The pinnacles were amazing right from the start of the hike, but the Heart of Rocks area really blew us away. I can honestly say that it was worth the pain of this really long hike. Here, you can look down into a dizzying array of rock formations, marvel at large, awkward boulders balanced on top of tall, skinny pinnacles, and get close enough to touch these incredible results of erosion.
The hike back up to Massai Point was extremely difficult for me. At least it was cool that day, and especially during this last part of the hike when the clouds started to build along with a strong breeze. I don’t regret pushing myself to see the Heart of Rocks, but I used up all my energy for the next week or so on this one hike. It took some time to rebuild my store of whatever it is that is deficient in my body.
Echo Canyon Grotto and Bonita Canyon Trail
On our second day in the monument, I was exhausted and felt like I weighed about 1,000 pounds. Although I really needed a day of rest after the big hike to Heart of Rocks, some nasty weather was on its way, and we wanted to take advantage of the last of the good weather. We had heard that Echo Canyon Grotto was a worthwhile part of the monument to see, and the trail down to it was only about one-half mile. I felt like I had used up all the energy I had the day before, and I barely made it down and back from the Grotto. However, it was a fun place to explore and eat our packed lunch.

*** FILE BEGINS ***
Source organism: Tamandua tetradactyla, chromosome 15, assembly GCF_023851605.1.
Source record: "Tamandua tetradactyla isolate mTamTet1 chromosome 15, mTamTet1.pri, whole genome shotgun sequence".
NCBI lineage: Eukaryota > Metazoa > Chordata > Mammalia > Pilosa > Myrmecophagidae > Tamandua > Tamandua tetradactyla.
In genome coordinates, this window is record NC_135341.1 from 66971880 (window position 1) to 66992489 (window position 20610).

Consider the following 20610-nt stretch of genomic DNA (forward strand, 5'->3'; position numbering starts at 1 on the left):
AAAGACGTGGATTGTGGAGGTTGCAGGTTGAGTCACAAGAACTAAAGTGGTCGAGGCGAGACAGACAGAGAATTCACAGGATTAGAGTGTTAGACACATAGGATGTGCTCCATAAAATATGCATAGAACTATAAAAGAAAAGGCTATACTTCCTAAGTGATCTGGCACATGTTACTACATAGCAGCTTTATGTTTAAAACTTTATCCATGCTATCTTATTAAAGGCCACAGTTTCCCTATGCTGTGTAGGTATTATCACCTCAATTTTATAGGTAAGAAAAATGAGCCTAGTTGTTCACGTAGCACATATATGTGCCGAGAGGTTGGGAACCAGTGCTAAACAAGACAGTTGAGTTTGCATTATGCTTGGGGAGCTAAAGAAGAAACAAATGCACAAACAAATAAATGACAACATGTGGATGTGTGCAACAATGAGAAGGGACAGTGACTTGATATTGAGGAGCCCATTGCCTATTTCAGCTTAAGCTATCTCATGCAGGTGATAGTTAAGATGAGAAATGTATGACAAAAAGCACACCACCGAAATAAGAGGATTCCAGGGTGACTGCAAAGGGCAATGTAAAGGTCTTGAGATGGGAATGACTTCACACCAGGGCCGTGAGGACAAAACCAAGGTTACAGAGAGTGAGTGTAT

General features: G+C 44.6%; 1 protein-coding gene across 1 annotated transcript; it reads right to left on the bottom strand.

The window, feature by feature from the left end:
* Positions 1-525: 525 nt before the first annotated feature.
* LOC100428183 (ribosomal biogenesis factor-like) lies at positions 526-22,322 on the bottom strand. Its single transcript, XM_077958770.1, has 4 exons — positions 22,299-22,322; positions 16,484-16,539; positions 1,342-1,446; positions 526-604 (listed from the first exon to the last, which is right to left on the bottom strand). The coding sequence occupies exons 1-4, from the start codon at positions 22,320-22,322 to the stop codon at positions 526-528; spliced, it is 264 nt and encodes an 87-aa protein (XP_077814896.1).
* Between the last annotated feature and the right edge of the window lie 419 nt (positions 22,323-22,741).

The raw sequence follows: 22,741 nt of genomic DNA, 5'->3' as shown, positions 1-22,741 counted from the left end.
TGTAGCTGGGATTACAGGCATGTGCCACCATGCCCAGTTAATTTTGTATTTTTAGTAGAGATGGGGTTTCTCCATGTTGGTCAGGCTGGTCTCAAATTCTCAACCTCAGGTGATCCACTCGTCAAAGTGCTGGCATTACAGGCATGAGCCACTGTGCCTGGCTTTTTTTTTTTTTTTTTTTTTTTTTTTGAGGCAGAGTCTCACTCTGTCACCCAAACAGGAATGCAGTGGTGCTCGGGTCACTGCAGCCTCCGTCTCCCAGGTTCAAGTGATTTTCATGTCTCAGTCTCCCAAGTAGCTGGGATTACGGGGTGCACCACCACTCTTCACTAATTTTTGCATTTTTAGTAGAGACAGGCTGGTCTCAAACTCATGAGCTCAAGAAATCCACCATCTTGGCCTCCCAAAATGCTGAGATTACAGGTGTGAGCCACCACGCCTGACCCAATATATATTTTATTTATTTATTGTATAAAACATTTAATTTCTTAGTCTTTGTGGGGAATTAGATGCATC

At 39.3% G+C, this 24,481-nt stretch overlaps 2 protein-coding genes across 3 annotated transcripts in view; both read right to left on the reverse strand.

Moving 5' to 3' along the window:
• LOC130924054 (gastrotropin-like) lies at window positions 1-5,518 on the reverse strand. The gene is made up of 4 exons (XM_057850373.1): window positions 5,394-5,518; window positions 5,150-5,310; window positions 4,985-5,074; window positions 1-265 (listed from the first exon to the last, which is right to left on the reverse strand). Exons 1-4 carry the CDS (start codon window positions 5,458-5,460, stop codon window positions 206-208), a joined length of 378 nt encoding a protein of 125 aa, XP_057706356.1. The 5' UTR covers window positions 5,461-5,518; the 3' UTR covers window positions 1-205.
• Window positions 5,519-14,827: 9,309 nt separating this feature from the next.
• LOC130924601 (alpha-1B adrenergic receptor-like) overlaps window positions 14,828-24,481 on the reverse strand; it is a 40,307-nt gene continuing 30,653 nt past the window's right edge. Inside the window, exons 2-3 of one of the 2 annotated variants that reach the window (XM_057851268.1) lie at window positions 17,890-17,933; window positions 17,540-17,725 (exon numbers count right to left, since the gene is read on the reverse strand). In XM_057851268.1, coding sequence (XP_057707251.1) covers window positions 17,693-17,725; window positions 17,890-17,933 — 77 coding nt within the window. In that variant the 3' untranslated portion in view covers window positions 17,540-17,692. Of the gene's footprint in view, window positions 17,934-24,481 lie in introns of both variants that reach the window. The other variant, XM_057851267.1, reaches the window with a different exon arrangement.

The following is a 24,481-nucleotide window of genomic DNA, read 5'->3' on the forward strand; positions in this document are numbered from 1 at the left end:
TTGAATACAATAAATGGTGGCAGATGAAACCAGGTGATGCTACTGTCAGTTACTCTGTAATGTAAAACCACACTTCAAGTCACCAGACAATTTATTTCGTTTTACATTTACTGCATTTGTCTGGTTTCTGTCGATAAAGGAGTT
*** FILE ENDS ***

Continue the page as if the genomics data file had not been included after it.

Later that day we walked along the Bonita Creek Trail, hoping to run across a coati. The coati, short for coatimundi, is similar to the raccoon and ringtail. We read that you are likely to first encounter them by seeing a line of tails marching through tall grass or shrubs. Coatis are found in parts of southeastern Arizona and southwest Texas (e.g., Big Bend National Park). Unfortunately we never did get to see a coati.